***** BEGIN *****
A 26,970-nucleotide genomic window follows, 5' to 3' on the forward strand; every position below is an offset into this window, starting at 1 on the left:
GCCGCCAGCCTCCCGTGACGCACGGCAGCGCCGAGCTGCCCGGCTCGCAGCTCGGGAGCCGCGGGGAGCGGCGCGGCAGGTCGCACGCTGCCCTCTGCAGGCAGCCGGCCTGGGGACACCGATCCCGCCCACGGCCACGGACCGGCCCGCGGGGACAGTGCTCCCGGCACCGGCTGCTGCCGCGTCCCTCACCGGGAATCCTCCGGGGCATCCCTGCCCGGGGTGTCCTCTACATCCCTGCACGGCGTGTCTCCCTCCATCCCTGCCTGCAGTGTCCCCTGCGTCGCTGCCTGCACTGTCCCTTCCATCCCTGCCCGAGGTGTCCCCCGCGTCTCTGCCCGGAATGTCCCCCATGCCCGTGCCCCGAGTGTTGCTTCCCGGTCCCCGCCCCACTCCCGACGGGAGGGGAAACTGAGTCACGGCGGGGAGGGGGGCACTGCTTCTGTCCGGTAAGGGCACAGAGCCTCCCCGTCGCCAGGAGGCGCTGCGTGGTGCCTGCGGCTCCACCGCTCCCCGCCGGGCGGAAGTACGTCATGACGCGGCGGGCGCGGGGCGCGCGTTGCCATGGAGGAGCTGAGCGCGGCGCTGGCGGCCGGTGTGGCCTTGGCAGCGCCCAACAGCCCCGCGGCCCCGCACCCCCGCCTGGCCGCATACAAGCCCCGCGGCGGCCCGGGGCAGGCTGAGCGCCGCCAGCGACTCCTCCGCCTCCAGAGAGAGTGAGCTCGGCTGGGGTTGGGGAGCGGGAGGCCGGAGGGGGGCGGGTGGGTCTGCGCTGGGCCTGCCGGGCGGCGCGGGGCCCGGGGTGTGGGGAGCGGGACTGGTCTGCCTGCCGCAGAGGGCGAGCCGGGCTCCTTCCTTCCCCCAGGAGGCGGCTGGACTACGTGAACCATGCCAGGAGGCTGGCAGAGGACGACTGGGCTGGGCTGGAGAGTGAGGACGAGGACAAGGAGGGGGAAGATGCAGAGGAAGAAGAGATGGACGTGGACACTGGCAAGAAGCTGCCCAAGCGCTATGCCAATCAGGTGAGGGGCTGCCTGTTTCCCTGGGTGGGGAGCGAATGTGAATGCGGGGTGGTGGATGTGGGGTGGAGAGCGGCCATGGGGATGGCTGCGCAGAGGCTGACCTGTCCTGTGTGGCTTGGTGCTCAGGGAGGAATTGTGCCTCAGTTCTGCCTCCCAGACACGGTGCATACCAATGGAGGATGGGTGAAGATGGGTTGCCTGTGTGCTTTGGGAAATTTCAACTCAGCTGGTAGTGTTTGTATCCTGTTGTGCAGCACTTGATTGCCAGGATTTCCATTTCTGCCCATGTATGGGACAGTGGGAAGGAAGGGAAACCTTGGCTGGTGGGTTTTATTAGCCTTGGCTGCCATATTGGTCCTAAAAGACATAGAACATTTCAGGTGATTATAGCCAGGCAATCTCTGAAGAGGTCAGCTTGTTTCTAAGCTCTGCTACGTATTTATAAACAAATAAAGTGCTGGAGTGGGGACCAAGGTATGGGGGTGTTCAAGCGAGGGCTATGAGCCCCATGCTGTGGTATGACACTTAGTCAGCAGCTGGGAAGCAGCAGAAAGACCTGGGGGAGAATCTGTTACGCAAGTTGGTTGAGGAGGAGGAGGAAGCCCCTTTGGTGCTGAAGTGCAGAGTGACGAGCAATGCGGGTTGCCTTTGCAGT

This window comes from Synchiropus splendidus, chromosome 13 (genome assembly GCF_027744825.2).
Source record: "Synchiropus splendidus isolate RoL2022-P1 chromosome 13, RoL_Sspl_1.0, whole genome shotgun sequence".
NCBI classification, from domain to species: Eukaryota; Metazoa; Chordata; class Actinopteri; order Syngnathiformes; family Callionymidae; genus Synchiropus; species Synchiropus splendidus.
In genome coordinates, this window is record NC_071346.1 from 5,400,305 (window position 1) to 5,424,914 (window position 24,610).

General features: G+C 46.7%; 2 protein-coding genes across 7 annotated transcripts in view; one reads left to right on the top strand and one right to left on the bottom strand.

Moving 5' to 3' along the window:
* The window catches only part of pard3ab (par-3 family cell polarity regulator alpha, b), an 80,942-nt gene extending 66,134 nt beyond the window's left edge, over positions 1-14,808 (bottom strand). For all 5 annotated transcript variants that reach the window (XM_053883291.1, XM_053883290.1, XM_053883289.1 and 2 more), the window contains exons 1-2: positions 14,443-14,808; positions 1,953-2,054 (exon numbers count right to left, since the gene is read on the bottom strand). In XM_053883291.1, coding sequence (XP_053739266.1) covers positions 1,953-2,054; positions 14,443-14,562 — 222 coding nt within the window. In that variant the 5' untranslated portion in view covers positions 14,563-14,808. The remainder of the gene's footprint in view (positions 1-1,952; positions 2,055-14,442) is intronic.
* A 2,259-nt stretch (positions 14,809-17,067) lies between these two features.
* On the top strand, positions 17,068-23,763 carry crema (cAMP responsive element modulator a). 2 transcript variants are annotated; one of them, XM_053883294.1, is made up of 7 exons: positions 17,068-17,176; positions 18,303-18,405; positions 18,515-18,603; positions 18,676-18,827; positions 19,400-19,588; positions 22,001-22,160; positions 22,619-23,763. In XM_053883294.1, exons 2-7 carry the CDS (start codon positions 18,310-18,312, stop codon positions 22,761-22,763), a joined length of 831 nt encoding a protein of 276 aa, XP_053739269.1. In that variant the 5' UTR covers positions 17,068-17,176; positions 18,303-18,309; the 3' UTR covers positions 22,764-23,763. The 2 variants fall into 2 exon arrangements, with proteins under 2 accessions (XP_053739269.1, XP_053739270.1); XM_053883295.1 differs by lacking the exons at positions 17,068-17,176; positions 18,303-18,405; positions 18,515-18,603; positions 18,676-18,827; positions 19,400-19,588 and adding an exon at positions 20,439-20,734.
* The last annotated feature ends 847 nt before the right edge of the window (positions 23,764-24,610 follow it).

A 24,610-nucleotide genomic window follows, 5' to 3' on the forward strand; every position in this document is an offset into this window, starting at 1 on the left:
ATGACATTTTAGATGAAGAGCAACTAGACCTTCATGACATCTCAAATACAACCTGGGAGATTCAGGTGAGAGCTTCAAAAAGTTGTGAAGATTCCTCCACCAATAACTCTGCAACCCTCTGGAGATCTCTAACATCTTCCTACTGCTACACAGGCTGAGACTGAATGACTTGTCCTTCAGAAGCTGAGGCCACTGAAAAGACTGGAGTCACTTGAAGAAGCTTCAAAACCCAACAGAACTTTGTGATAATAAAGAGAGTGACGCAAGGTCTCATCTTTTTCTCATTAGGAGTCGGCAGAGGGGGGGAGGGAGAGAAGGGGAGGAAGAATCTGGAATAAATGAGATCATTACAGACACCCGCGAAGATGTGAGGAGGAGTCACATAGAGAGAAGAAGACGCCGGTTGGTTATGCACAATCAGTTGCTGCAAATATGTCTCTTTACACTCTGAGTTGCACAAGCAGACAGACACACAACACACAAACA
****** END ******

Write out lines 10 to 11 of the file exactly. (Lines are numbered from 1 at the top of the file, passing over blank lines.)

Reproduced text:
* A 2,259-nt stretch (positions 14,809-17,067) lies between these two features.
* On the top strand, positions 17,068-23,763 carry crema (cAMP responsive element modulator a). 2 transcript variants are annotated; one of them, XM_053883294.1, is made up of 7 exons: positions 17,068-17,176; positions 18,303-18,405; positions 18,515-18,603; positions 18,676-18,827; positions 19,400-19,588; positions 22,001-22,160; positions 22,619-23,763. In XM_053883294.1, exons 2-7 carry the CDS (start codon positions 18,310-18,312, stop codon positions 22,761-22,763), a joined length of 831 nt encoding a protein of 276 aa, XP_053739269.1. In that variant the 5' UTR covers positions 17,068-17,176; positions 18,303-18,309; the 3' UTR covers positions 22,764-23,763. The 2 variants fall into 2 exon arrangements, with proteins under 2 accessions (XP_053739269.1, XP_053739270.1); XM_053883295.1 differs by lacking the exons at positions 17,068-17,176; positions 18,303-18,405; positions 18,515-18,603; positions 18,676-18,827; positions 19,400-19,588 and adding an exon at positions 20,439-20,734.